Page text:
James Madison University

Psychology Professors Explore Topics Abroad

By: Mackenzie Kelley
Posted: October 18, 2013

PHOTO: arbeit macht freiPsychology professor Matt Lee spent this past summer traveling through Germany and Poland. His trip wasn’t strictly a personal vacation though. Lee was traveling a test route for the psychology department’s newest study abroad program. Starting this summer, for three weeks in June, students can travel across Germany and Poland to study cross-cultural psychology, ethnic conflict, and the Holocaust.

Lee describes the program as a reflective and emotional trip that really explores the ethnic identities of the two neighboring countries.

“The two countries have unique and interlocking histories,” says Lee. Though the countries have historical similarities and border each other, each is also very culturally distinct from the other. “Germany is associated with Western Europe,” says Lee, “but Poland is mainly a Slavic country.” Students will have the chance to study how these countries have interacted throughout history in regards to their cultural differences.

In addition to numerous cultural museums, students will also be visiting two concentration camps, Auschwitz-Birkenau  and Dakhau, examining how the Holocaust had an immense effect on the two culture’s relationships.

“Modern Poles are really grappling with what it means to be Polish,” says Lee. The psychology of what it means to be German and Polish in a post-WWII era will definitely be a major topic covered in the program. Lee hopes students will gain a greater appreciation of the Holocaust and how it relates to survivors particularly in the US and Israel.

Students will also meet young Germans and Poles featured as guest lecturers in the curriculum. To learn more about the trip to Germany and Poland, visit JMU’s Office of International Programs site for study abroad.

Psychology professor Dr. Bill Evans will also be leading a few cross-cultural trips to Europe this summer in both Italy and Austria. Evans has been leading a successful trip to Italy for about ten years, making it the longest-running travel abroad program that the Department of Psychology offers.

According to Evans, the trip to Italy is primarily focused on a cross-cultural analysis of Italian and American cultures, particularly on people in each culture who are in the transition from adolescence into adulthood.

“Even though Italy is a first world country, it is a collectivist culture unlike the United States,” says Evans. Family bonds and approval are paramount to Italian culture. As such, Italian adolescents are influenced by family in areas like career choice and mate selection, dissimilar to individualistic American culture.

Senior Kevin Malone attended the Italy Trip with Dr. Evans and made his own observations about Italian culture.

“The biggest difference between America’s culture and the Italian culture is the pace that people move,” said Malone, “In Italy, the people move a little bit slower and seem to have greater appreciation for the basic characteristics of life.”

The second program facilitated by Dr. Evans is based in Vienna, Austria. This trip focuses on comparing and contrasting three major theorists in psychology, namely Sigmund Freud, Viktor Frankl, and Alfred Adler. Dr. Evans pointed out that all three theorists were medical doctors and Jews affected by the Holocaust, so their different perspectives on psychology were influenced by similar backgrounds.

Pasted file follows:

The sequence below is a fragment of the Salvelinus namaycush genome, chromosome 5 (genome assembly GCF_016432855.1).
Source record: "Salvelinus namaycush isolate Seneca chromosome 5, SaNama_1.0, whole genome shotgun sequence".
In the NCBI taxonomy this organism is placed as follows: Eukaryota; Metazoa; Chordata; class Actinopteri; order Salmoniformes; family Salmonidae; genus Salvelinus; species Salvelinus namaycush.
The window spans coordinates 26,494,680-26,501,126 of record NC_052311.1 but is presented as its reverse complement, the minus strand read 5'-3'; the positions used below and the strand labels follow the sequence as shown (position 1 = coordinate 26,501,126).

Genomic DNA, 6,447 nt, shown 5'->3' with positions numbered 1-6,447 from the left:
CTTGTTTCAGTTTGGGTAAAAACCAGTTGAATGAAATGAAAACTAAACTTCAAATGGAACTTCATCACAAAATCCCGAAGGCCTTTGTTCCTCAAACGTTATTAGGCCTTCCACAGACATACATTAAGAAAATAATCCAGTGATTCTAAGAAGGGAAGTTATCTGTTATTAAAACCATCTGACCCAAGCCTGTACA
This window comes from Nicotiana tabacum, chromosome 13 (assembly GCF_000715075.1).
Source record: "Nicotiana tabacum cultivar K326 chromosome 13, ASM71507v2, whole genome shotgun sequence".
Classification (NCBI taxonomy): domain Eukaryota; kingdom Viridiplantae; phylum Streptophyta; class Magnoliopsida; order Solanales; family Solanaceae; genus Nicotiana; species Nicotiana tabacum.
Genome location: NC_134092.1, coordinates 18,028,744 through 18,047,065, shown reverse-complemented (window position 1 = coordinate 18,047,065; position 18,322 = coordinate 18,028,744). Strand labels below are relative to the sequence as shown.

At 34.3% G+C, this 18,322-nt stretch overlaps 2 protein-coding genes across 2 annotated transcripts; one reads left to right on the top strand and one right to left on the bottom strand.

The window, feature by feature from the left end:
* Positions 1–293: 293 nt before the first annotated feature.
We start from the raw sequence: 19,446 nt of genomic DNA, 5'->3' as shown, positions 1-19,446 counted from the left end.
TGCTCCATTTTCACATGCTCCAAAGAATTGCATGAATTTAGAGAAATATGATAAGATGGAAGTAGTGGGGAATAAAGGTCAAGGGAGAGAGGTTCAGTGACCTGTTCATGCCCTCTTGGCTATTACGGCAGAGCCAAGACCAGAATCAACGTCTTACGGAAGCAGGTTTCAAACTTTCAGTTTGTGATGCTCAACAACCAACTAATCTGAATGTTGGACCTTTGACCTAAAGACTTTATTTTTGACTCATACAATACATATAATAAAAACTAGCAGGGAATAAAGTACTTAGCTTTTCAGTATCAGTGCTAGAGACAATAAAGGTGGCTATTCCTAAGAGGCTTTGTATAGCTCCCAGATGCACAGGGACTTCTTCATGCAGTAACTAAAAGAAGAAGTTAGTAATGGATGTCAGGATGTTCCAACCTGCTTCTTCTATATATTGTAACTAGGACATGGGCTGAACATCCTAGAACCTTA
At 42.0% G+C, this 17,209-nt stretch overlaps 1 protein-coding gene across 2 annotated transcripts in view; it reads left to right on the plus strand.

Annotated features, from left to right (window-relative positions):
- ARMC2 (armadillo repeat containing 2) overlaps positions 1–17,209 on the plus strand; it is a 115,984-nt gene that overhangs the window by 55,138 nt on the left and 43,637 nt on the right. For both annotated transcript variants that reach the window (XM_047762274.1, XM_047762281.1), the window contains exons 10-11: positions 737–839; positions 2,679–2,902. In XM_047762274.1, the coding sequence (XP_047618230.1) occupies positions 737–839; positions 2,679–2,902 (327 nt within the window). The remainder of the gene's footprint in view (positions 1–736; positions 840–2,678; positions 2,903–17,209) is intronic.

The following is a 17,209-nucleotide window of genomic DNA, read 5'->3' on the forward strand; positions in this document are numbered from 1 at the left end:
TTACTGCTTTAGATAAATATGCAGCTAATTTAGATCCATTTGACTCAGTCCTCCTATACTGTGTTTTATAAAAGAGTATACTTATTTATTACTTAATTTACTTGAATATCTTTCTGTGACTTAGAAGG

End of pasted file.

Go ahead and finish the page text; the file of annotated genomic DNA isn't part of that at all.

“One thing in particular from the curriculum that really interested me was learning about Viktor Frankl’s purpose of life and how it related to one of our day trips to a gorgeous island and lake,” said Malone, who also accompanied Evans on the trip to Austria.

Other trips students will take during this program include visits to Prague, Budapest, and Slovakia. Of course, trips to concentration camps are also worked into the itinerary, emphasizing how the Holocaust affected the three major theorists and their cultural perspectives.

“Learning this way is fun and informative,” said Evans, “Students also tend to learn a lot about themselves too. They never felt so American until they went to Italy or Austria.”Read more about Dr. Evans’s trips to Italy and Austria.

This feeling of being “American” is also a huge topic of psychology professor Claire Lyon’s study abroad trip to Ireland. The major concentration of this program is self-identity and discovering aspects of who you are as a person.

“It’s different from other the other trips,” explained Lyons, “because you are more focused on who you are as an individual and as a part of a country.”

Students traveling in Ireland will get to hear speakers discuss religion and language in Ireland. In addition, day trips to musical and sporting events give students a glimpse of Irish culture.

“A strong sense of place and where you are from is important in Ireland,” said Lyons on how Irish culture differs from American culture. One of the projects in the program’s curriculum features constructing an identity box as a visual representation of themselves. This past summer, students met with a group of adults with intellectual disabilities to build their identity boxes.

Lyons emphasizes the discovery of self-identity throughout the entire trip.

“Students noticed things about themselves that they hadn’t before, because they were always surrounded by similar types of people back home,” said Lyons. To learn more about the trip to Ireland, see oIP’s description of the Ireland program.